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Reclaiming Cape Town: Spatial Justice and the (Post)apartheid City

dc.creatorEidelman, Tessa Ann 2021
dc.description.abstractThis dissertation examines contemporary urban land-use and housing conflicts in Cape Town, a racially segregated and unequal city. I follow Reclaim the City (RTC), a movement of predominantly Black, poor and working-class people that, since 2016, has called for “spatial justice” in the city. RTC demands government subsidized housing in historically White, well-resourced parts of the city, where no such housing has been built since the end of apartheid. Based on 12 months of ethnographic study, I examine RTC’s spatial justice activism including protests of exclusionary land-use decisions, tenants’ rights advocacy, and the long-term occupation of disused government buildings for housing. I ask, what does spatial justice mean to RTC members? How are spatial injustices entrenched? And what alternative socio-spatial relations emerge through RTC’s activism? The dissertation draws on decolonial, Black, and feminist studies to center the specifically racial politics of contemporary urban land and housing struggles in Cape Town. My analysis shows that the call for spatial justice is a demand for redress of histories of racialized dispossession and more equitable access to resources but is also a call for the affirmation of personhood, belonging, and freedom. I argue that working against RTC’s spatial justice visions are the ways in which colonial-apartheid logics and structures continually shape racialized ideas about how valuable urban land should be used, in whose interests, who decides, and why. These are logics/structures that naturalize colonially rooted ideas of private property, also sanctioning them in law. In cases of eviction, I argue that this creates highly consequential conflicts between housing and property rights, resulting in the entrenchment of racial/spatial injustice. RTC seeks to build alternatives to prevailing property regimes by occupying disused government buildings. I examine one such occupation as forming a community of resistance: a place where residents seek to reclaim urban land, but also more humanizing ways of living, being, and relating. This study emphasizes that the creation of a more racially/spatially just city demands the recovery of socio-spatial relations that center life, collectivity, mutuality, and human freedom.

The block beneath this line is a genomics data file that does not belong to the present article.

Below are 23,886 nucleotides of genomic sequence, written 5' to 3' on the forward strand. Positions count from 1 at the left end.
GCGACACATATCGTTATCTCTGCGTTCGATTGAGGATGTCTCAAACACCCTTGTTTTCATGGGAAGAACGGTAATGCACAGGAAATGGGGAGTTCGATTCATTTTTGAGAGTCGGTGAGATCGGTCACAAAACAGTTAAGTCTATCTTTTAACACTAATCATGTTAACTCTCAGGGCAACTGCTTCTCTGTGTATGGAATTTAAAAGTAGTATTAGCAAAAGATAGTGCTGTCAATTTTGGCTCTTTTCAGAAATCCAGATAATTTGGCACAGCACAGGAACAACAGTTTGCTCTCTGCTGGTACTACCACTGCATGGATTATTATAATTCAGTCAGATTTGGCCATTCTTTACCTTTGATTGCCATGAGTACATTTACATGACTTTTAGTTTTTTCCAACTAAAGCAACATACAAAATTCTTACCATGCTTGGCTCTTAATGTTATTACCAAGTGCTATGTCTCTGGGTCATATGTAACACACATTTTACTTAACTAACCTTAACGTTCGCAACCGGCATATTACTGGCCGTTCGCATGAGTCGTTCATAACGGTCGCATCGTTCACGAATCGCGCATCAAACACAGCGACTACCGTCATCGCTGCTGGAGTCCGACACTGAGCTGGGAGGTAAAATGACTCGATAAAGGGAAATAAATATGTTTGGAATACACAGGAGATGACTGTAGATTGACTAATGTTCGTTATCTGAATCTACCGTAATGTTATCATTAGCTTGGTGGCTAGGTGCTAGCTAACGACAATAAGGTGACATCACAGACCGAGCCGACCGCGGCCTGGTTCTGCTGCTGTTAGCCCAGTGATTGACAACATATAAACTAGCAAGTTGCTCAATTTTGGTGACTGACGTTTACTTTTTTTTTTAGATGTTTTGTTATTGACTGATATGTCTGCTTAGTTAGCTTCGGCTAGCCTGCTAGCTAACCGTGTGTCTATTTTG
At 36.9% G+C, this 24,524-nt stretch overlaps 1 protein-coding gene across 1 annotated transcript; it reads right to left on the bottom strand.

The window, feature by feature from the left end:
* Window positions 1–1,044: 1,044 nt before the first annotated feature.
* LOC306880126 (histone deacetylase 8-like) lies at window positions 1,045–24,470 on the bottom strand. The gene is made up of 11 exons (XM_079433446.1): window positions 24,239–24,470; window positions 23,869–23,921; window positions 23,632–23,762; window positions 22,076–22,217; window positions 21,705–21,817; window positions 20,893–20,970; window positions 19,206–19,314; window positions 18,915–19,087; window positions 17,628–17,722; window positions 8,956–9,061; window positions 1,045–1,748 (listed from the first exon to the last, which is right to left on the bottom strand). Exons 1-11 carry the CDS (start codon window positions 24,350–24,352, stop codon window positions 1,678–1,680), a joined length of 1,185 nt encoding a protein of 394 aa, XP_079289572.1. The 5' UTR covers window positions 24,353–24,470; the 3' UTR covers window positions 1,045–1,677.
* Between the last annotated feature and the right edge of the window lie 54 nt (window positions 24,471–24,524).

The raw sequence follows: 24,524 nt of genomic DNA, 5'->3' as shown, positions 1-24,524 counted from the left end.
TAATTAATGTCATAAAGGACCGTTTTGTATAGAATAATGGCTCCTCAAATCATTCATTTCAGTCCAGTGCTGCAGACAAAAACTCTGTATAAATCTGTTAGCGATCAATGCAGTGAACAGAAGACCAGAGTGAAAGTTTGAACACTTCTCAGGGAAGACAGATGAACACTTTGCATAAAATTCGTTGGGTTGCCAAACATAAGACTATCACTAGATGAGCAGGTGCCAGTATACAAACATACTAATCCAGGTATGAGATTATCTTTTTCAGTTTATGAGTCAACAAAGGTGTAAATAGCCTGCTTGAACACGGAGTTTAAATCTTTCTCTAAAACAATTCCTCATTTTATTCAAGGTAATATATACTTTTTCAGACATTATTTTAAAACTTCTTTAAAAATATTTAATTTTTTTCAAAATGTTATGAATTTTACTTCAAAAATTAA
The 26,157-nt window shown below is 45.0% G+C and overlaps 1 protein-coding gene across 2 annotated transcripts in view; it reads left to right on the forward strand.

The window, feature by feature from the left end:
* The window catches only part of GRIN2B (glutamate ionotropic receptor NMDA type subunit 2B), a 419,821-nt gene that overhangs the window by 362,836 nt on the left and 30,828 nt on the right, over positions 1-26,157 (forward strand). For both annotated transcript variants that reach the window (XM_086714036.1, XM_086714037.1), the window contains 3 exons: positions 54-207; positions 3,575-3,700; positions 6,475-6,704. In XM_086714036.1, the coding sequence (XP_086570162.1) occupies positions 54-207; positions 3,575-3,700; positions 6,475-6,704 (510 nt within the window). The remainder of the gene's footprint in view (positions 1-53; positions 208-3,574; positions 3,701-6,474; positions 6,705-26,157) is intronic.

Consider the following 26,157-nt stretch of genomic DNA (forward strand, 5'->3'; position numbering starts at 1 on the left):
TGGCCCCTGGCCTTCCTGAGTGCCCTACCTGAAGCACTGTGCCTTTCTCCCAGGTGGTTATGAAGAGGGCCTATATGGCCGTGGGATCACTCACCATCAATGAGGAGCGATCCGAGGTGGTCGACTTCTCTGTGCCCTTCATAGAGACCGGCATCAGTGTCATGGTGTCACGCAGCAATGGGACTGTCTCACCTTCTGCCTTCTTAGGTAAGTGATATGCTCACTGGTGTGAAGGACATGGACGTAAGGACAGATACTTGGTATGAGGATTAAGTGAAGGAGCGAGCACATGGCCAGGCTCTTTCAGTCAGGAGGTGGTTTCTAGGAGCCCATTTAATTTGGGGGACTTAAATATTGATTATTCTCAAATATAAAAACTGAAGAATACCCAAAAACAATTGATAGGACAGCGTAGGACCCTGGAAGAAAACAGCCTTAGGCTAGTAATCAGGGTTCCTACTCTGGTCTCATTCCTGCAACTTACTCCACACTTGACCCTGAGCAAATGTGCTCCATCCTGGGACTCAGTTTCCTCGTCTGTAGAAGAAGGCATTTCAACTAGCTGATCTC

dc.subjectspatial justice
dc.subjectracial segregation
dc.subjecturban land use
dc.subjectSouth Africa
dc.titleReclaiming Cape Town: Spatial Justice and the (Post)apartheid City
dc.type.materialtext Research & Action University Graduate School
dc.contributor.committeeChairSafransky, Sara E

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